The great predominance of fishing activities performed in the area by Sotalia guianensis shows the importance of this area for obtaining food resources by the individuals who use the estuary. Here, the behavioral state called learning represents a state where individuals, in full interaction with the objective, function in some way to instruct the younger individuals. However in all cases when infants are involved along with the adults during fishing activities, they are naturally accustomed to the procedures for obtaining food. Therefore, it can be said that this area is essential both for fishing and for learning.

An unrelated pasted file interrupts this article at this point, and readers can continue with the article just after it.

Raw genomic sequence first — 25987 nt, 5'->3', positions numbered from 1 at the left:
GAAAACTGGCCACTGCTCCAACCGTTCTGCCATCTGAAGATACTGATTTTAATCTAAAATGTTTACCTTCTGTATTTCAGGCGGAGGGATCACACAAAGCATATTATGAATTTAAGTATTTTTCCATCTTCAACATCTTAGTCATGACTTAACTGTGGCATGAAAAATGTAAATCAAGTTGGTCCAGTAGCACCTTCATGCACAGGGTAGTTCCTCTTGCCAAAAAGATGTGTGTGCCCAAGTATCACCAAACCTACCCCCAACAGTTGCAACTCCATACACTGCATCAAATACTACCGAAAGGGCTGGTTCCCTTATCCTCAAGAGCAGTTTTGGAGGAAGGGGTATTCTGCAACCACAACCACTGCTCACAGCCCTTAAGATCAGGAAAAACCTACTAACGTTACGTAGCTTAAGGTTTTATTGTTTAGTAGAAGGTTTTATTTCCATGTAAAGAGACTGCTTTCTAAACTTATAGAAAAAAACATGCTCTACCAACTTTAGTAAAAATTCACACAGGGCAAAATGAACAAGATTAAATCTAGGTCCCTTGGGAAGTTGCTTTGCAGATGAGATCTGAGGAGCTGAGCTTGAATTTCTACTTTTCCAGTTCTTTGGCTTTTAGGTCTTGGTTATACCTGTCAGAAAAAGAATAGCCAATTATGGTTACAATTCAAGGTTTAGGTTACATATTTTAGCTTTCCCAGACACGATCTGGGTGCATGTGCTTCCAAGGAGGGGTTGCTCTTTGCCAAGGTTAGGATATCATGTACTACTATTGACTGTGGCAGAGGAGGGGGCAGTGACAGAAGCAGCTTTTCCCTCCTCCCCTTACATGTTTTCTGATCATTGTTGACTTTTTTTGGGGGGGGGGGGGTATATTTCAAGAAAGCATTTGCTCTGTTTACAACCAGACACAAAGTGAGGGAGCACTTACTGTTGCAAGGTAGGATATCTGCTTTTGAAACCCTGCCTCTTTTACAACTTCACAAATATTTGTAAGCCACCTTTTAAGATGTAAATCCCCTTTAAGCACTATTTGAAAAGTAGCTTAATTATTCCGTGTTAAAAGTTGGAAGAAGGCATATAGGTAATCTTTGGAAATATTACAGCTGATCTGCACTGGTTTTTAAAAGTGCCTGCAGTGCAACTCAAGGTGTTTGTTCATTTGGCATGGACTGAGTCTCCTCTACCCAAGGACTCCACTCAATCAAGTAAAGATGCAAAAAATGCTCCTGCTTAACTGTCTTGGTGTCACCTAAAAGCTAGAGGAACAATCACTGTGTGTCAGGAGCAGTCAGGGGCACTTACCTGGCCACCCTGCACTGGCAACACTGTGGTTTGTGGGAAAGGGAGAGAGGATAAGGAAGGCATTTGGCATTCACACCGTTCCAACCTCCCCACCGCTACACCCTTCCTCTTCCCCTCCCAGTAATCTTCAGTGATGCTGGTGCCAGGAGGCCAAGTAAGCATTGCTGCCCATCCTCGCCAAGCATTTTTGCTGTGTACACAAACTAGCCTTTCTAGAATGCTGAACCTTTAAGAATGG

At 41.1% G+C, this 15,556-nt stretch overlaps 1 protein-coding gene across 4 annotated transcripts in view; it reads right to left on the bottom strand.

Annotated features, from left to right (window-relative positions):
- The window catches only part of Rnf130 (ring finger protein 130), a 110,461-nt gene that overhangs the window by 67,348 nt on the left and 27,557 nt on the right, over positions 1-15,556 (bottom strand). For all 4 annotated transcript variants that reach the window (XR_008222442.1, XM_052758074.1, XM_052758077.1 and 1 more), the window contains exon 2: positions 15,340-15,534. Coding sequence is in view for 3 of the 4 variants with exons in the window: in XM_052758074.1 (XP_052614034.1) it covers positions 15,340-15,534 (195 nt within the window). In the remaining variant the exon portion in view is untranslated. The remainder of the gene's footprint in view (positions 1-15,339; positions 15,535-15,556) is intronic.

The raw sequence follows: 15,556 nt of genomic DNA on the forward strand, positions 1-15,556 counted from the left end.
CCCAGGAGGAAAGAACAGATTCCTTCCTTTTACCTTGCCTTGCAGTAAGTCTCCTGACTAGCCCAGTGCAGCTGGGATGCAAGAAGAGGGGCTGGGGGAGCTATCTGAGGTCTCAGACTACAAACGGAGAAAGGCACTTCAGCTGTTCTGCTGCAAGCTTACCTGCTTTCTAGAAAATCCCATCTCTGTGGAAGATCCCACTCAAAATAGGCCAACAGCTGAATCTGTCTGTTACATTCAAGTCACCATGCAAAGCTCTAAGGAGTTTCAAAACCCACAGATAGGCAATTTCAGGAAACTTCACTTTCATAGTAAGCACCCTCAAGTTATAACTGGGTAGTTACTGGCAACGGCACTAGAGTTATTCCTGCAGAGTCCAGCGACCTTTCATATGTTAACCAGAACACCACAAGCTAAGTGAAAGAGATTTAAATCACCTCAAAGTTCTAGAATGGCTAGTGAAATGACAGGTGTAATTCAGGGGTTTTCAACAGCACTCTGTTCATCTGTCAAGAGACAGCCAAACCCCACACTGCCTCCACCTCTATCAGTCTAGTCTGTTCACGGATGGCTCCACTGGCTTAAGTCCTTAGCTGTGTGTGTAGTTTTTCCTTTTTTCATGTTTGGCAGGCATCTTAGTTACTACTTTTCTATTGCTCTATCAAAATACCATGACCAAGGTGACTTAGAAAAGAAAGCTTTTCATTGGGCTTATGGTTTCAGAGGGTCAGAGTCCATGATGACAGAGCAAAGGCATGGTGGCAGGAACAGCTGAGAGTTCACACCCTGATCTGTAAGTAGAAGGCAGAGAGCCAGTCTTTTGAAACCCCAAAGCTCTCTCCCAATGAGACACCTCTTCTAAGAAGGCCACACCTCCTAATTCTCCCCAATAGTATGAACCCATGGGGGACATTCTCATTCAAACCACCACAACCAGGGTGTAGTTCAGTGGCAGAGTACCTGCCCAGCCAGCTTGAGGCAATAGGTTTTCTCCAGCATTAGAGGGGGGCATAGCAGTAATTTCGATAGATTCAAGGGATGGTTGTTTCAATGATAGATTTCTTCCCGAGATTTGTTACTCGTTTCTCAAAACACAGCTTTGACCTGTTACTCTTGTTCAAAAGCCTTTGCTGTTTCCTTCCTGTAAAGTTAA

The most frequent observed behavior was chasing. This behavior is characterized by their approach in relation to the shoal and can present a wide variety of finishing moves in order to stun and capture the fish, which will then become part of other behaviors. However in many cases, chasing will not result in the dolphin achieving its ultimate goal of catching the prey, thus the behavior is interrupted without a final attack on the shoal. This can justify the more frequently observed occurrence of this behavior. The second most frequent behavior was splashing, it is one of the strategies used as the finishing move of a chase. In this case, after cornering the fish in places where their escape routes are reduced, the Guiana dolphin laterally darts into the shoal so as to divide it. The high frequency of this finishing move, when compared to other behaviors, which are also capture models after chasing, can be attributed to the presence of cerco-fixo traps in the area, since they facilitates the trapping of shoals and provide better opportunities for the dolphins to attack them. This greater splashing frequency can also be attributed in relation to other finishing move behaviors, which is possibly more effective for capturing fish than the others.